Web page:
Ladouceur said the Education Outreach Committee neither has the resources nor the authority to compel changes, and for that reason the resolution asks for the School Committee to retain an outside investigator.
Ladouceur’s resolution was seconded by a number of council members. Ward 3 Councilwoman Camille Vella-Wilkson, who noted Ladouceur had been called a bully for his probe into Warwick schools, said, “If you are a bully I stand proudly behind you.”
City Council President Donna Travis said allegations the council is overstepping its bounds are “crazy.”
On Tuesday a RIDE spokesman said the request had been received but there was nothing to report at that time.
Avedisian reasoned a review by RIDE would be better placed than that of an independent investigator hired by the school department because any findings would be presented to RIDE.
“It seems to me we will get it [a review and any directives for change] all done at once,” he said.
“Let us know,” he said of RIDE, “from top to bottom what the deficiencies are and the actions to correct them.”
In a statement Ladouceur said of the request, “How convenient. No surprise. After the City Council, teachers, parents and students do all the heavy lifting, the mayor and the superintendent finally decide to do something. They did not attend the public meeting the EOC and City Council recently held, the mayor has not attended one meeting of the EOC Committee, the superintendent only attended the very first one, no one else from the school department has been attending the meetings of the EOC, etc. Now less than 24 hours after my resolution is unanimously passed by the City Council Monday night and with at least five co-sponsors, the mayor and the superintendent finally decide to follow my lead as well as the lead of Educational Outreach Committee. I am grateful to have their support.”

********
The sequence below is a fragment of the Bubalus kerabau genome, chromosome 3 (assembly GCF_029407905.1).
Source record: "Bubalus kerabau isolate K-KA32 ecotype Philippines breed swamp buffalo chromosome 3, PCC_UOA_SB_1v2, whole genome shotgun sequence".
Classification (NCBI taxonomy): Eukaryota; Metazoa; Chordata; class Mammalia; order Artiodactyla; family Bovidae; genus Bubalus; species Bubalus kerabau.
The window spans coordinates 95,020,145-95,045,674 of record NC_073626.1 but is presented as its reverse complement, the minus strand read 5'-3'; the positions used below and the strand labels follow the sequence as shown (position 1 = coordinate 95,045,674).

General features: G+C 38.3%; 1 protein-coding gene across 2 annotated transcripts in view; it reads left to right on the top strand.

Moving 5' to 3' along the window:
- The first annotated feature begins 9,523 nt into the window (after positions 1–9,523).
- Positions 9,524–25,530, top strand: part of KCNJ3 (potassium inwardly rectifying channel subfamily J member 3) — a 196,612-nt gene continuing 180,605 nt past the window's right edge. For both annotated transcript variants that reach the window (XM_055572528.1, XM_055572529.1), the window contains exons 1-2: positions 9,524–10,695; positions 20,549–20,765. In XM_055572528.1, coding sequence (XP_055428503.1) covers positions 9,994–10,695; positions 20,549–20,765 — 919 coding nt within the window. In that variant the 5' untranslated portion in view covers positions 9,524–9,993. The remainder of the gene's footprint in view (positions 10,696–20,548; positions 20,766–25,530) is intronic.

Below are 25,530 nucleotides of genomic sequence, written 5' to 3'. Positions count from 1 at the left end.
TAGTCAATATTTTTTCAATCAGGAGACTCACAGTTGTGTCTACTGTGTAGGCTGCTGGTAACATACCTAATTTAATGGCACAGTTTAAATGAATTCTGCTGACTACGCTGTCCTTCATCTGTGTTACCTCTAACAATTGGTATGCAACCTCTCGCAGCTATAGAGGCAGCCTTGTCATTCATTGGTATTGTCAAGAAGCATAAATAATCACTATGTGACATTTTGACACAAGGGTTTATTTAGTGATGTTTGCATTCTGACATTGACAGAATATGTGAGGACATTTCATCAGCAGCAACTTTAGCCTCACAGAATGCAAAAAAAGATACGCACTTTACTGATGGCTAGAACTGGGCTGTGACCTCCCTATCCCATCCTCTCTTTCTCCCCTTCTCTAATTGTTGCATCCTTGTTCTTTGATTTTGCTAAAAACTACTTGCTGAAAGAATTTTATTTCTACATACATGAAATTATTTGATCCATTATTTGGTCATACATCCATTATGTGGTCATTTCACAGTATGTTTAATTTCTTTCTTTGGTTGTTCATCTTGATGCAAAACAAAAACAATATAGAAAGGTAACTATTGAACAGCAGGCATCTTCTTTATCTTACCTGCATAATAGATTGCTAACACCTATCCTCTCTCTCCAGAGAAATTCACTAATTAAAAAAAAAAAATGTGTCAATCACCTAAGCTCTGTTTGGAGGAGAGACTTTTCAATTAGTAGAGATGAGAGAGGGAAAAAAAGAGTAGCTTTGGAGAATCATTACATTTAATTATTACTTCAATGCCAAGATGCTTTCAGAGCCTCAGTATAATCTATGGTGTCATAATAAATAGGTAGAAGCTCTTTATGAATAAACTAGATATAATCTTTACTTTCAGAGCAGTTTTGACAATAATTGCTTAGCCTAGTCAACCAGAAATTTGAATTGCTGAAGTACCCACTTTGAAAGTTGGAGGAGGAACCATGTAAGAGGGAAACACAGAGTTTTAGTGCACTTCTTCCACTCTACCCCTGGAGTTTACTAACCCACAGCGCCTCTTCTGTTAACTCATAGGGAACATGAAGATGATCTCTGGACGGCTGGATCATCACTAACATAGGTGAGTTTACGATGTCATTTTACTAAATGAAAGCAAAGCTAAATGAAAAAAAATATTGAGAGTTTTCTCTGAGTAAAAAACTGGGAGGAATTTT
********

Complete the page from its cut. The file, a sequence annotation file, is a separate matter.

He continues, “However, this situation requires a complete investigation, not just a feel good overview. This issue will not go away until a full investigation that includes interviewing all teachers, parents, students and anyone else involved or having knowledge of the issues taking place in the Warwick Special Education Department. We owe this to the educators, the parents, the students and the taxpayers who are footing the bill for the 260 million dollar school department budget.”
In a phone interview Wednesday, Thornton said that the department reached out to RIDE prior to passage of the council resolution. Asked about the EOC’s request for an investigation, he said, “The EOC has no jurisdiction over the Warwick School Department.”
In addition, Ladouceur said Wednesday after reading the letter to RIDE that it appears the mayor and superintendent by referencing class weighting and issues relevant to the teacher contract is attempting to circumvent negotiations.
In response to Ladoceur’s state, Avedisian said, “Actually, if Councilman Ladouceur would review the numerous comments that I have made on this issue, I have stated for a while that I favored a full investigation by the Rhode Island Department of Education. Several weeks ago, I went to the governor’s office looking for assistance. That is what put the commissioner on the radar screen as to what the Department of Education will agree to do. If Councilman Ladouceur wants to take credit for this issue, then go right ahead. I am only concerned with getting the investigation done and resolved once and for all.”